Italian Splendour at Portmeirion

SAMSUNG DIGITAL CAMERAThrough the gateway into the village


Bridge House [1959] the second gateway to Portmeirion

Portmeirion, a stunning Italianate village, was brought into being by Clough Williams-Ellis [1883-1978], who had it built on his own private peninsula on the coast of Snowdonia National Park.  Clough was deeply committed to the conservation of rural Wales, and spent much of his time campaigning for the protection of the environment.  His motto was: “Cherish the past, adorn the present, construct for the future.”

250,000 visitors come to Portmeirion every year and the admission fee [currently £10.00 adult] contributes to the upkeep of the village and gardens.

Please take a stroll with me around this fabulous wonderland.


The Round House [1959]


The Dome, and Loggia [1963] which houses a Buddha


Statue of Buddha, salvaged from the relics of a film set.


The Bell Tower, also called the Campanile [1928] embodies stone from the twelfth century castle of Gruffydd ap Cynan, King of North Wales.


The Fountain Pool in the Piazza


The Gloriette [1964] behind the fountain in the Piazza



The Bristol Collonade, designed by James Bridges c.1760, rebuilt here 1959.


Angel holding scroll, in the style of French or Netherlands fifteenth-century sculptureSDC13715-001-2View of the estuary and Bell Tower from high up in the woodlandsSDC13720-001-2

View of the village from high up in the woodlands


Statue of St Peter near the entrance to the village


The Gothic Pavilion [1965] A gift from Nercwys Hall, Flintshire


A Wishing Well, adorned with a group of copper dolphins. A gift from the staff of Portmeirion, to Sir Clough Williams-Ellis, on his eightieth birthday.


The gardens around the village are a sight to behold.




“The Prisoner” was filmed here at Portmeirion in the 1960′s.  Patrick McGoohan  starred as Number Six, in the seventeen episode series, which began with him resigning from his top secret government job, being gassed and falling unconscious.  He wakes in a sinister village from which there is no escape. The captives are brainwashed but Number 6 is the only one who refuses to be broken: “I am not a number; I am a free man”.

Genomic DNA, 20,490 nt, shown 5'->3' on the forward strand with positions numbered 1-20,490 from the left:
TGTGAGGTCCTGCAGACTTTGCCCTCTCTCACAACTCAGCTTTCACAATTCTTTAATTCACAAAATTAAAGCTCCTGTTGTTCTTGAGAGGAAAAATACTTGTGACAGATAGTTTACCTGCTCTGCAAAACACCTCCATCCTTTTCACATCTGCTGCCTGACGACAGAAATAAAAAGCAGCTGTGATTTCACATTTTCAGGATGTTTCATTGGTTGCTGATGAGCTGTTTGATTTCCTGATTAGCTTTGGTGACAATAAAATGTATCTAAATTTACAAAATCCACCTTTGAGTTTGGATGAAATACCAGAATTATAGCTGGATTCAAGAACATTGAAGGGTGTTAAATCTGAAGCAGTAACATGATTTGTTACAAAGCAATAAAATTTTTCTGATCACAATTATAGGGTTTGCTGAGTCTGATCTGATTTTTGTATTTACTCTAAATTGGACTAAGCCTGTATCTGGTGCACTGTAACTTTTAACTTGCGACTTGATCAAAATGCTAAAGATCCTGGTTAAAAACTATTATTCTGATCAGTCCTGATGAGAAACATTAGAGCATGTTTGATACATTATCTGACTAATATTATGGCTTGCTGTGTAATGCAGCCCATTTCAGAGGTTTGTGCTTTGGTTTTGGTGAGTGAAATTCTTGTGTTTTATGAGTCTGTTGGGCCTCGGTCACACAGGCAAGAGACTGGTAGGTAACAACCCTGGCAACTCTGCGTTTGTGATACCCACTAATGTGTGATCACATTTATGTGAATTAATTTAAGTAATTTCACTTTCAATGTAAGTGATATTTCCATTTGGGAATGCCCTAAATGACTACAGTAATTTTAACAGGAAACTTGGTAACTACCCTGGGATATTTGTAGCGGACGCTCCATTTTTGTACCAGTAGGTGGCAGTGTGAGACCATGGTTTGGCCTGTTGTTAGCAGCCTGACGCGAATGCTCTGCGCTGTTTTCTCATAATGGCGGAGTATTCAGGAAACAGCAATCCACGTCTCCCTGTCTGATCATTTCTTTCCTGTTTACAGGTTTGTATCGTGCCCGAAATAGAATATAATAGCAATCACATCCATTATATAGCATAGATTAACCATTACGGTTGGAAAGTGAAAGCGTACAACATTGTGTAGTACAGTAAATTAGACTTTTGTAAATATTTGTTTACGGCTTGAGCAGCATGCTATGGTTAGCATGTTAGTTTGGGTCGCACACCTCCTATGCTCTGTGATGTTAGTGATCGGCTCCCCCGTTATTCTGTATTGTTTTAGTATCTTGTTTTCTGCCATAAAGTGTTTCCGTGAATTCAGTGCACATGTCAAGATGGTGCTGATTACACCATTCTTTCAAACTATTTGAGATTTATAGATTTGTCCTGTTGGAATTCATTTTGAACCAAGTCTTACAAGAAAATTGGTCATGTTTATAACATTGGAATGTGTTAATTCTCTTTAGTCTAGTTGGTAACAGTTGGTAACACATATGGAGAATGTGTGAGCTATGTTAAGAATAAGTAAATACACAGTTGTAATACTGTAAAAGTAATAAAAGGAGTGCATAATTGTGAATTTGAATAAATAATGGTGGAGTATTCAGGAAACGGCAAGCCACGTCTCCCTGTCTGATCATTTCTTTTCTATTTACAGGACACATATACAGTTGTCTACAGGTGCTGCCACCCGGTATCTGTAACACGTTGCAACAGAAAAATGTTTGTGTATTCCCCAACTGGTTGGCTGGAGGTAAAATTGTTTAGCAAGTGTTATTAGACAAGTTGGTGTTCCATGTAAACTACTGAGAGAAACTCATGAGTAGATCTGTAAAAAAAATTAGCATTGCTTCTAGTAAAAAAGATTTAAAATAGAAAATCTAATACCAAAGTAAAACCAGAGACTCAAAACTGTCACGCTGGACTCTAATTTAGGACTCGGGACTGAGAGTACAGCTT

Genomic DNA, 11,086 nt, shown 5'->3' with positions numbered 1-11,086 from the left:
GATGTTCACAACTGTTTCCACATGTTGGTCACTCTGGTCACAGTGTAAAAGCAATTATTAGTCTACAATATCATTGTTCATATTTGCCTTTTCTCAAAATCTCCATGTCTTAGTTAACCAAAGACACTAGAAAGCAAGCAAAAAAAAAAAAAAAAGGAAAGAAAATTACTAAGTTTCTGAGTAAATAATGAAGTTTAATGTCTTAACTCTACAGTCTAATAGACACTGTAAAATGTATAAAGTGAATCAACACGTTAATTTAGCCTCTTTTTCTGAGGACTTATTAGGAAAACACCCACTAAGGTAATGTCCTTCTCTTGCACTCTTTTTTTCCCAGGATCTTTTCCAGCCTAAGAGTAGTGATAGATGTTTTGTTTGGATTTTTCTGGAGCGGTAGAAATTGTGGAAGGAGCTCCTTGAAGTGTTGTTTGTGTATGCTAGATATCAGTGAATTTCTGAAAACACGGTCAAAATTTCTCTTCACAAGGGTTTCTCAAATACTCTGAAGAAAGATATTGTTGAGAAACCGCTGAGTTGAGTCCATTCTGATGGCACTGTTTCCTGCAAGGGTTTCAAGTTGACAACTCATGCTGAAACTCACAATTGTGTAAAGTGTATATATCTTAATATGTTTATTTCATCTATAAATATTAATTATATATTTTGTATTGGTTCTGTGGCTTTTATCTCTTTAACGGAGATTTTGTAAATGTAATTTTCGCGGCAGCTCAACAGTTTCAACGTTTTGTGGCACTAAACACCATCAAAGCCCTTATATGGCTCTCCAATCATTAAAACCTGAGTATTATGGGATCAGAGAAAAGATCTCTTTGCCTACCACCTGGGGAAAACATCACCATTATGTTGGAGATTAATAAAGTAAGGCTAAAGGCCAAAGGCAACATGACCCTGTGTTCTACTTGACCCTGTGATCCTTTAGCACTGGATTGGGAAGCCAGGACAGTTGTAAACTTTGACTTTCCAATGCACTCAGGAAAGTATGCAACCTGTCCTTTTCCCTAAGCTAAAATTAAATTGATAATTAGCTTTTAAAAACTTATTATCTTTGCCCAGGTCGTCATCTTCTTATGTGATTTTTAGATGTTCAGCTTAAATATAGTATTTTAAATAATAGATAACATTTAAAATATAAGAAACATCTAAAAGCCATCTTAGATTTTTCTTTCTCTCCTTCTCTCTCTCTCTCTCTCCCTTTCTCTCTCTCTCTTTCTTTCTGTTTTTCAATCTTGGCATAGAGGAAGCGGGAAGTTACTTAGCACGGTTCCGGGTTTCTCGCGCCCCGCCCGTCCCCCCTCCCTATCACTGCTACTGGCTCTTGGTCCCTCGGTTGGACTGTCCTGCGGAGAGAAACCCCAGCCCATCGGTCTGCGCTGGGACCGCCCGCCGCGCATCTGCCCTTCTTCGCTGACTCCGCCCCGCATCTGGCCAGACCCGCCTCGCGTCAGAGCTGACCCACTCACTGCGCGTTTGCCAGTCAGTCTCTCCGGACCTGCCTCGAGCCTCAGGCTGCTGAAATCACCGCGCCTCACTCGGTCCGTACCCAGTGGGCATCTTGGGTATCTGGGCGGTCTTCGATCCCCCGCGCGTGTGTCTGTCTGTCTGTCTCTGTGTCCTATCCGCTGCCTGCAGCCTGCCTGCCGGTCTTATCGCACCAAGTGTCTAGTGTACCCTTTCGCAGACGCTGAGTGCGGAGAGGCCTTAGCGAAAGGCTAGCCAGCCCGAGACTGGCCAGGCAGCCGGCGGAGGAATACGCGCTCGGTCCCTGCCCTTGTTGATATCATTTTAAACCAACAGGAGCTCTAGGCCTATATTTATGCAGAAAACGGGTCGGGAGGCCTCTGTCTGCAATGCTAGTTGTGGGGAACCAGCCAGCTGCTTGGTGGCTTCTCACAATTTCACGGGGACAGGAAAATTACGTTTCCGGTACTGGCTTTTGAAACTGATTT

The series was probably one of the most influential pieces of televison of the 1960s and even The Beatles were fans. Its cult status was confirmed with the establishment in the 1970s of the official Prisoner Appreciation Society, Six of One.

Clough Williams-Ellis wrote:

“Patrick McGoohan’s ingenious and indeed mysterious television series, “The Prisoner”, stands alone for its revealing presentation of the place.  When seen in colour at the local cinema, a performance he kindly arranged, Portmeirion, itself, seemed to me, at least, to steal the show from its human cast.”

Images: Portmeirion Italianate village in North Wales [September 2012]  by Isabella Rose


47 thoughts on “Italian Splendour at Portmeirion

  1. Pingback: Portmerion as a GA destination

    • Thank you, dear friend. It is a fantastic place to visit, especially in view of The Prisoner. The memories linger on there. 🙂


    • It’s definitely worth a visit. I visited on a warm sunny day, but I would love to return in the Winter when the snow is on the ground. I’ve heard it’s a winter wonderland then.


    • Thank you, dear Poppy. Many apologies for the delay in replying. I have just found your message. Blessings, my very dear friend ♥


  2. I have been several times at Potmeirion and always thought it to be a journey into another world. I never had the feeling being in Snowdonia,more like being in a film set. You portraied this amazing place very well. Seeing your pictures I felt like being there again.
    All the best from Norfolk


  3. Great photos. We visited there a couple of years ago on a holiday in North Wales. It really is a spectacular place and well worth visiting. The place itself is amazing and there is the added fun of recognizing the locations of scenes from the Prisoner.


    • Thank you, Rod. Yes, it is an amazing place. I love it there. And I well remember the Prisoner – a great series.


    • Thank you, Wendy. That pond with the bridge is way up above the village within acres of woodland. We got the little train that takes you up there. Blessings.


    • Hi Sandie. Lovely to hear from you. Yes, it is well worth a visit. I visited last September on a lovely sunny day. I’m told it’s magical in the winter when the snow is on the ground. And it’s free entry then too.


    • Thank you, Rebecca. It does have a special magic. It would be lovely to stay there for a few days. There are little cottages for rent and also a lovely hotel. The village is built on an estuary and the scenery is spectacular. A camera could never do it justice.


  4. I loved The Prisoner, but haven’t watched it lately (I own a complete set of it). I’ll have to watch it now to look for your scenes! First though I have to put on my sunglasses to look at your photos again – those colors are bright! And I loved them too.



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